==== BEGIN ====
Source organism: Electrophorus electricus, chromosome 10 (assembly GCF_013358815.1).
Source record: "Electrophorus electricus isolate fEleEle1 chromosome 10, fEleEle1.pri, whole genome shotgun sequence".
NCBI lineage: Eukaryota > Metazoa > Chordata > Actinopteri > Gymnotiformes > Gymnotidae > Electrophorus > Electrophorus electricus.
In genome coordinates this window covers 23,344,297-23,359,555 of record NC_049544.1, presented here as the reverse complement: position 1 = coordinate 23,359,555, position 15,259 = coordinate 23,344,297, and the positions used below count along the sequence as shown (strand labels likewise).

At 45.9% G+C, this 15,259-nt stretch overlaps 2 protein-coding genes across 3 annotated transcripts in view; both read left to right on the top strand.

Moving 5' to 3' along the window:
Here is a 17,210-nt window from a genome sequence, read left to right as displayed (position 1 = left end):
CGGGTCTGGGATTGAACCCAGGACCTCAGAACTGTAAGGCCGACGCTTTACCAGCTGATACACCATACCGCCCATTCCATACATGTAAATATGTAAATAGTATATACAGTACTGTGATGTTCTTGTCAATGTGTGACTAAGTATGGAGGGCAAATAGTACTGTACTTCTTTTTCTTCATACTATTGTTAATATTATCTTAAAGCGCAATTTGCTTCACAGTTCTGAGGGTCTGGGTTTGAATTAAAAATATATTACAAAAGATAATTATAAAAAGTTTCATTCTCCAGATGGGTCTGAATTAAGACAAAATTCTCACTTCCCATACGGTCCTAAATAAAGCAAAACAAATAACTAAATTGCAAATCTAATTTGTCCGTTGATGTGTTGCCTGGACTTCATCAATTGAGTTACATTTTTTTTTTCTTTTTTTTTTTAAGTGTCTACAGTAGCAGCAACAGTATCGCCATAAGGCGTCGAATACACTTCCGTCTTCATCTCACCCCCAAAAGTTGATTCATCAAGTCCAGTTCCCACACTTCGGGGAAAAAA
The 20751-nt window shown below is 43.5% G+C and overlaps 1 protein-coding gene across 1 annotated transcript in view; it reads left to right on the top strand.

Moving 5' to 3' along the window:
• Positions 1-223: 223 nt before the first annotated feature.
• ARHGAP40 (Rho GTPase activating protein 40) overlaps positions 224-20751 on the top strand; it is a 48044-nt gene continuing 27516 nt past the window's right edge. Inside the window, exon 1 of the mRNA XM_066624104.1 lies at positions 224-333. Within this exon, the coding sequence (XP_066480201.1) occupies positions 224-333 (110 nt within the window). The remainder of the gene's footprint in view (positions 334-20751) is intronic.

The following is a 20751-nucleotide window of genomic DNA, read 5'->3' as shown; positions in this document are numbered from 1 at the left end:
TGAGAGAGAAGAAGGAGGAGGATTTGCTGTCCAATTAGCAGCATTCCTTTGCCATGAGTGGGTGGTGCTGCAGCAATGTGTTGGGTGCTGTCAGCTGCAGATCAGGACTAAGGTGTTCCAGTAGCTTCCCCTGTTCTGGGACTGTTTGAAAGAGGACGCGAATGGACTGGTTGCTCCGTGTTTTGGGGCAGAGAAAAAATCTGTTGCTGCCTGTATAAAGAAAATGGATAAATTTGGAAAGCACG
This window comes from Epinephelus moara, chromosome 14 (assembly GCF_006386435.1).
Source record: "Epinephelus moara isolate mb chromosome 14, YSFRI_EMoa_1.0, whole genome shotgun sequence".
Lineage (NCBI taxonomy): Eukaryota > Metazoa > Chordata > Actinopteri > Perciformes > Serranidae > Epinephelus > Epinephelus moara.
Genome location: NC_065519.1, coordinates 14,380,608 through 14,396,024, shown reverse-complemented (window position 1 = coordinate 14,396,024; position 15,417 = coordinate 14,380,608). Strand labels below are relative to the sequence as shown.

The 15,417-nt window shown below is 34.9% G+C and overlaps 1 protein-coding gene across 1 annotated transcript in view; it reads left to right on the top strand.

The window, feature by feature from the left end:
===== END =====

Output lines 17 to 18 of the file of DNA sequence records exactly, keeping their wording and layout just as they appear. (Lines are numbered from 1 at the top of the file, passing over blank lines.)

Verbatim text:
Lineage (NCBI taxonomy): Eukaryota > Metazoa > Chordata > Actinopteri > Perciformes > Serranidae > Epinephelus > Epinephelus moara.
Genome location: NC_065519.1, coordinates 14,380,608 through 14,396,024, shown reverse-complemented (window position 1 = coordinate 14,396,024; position 15,417 = coordinate 14,380,608). Strand labels below are relative to the sequence as shown.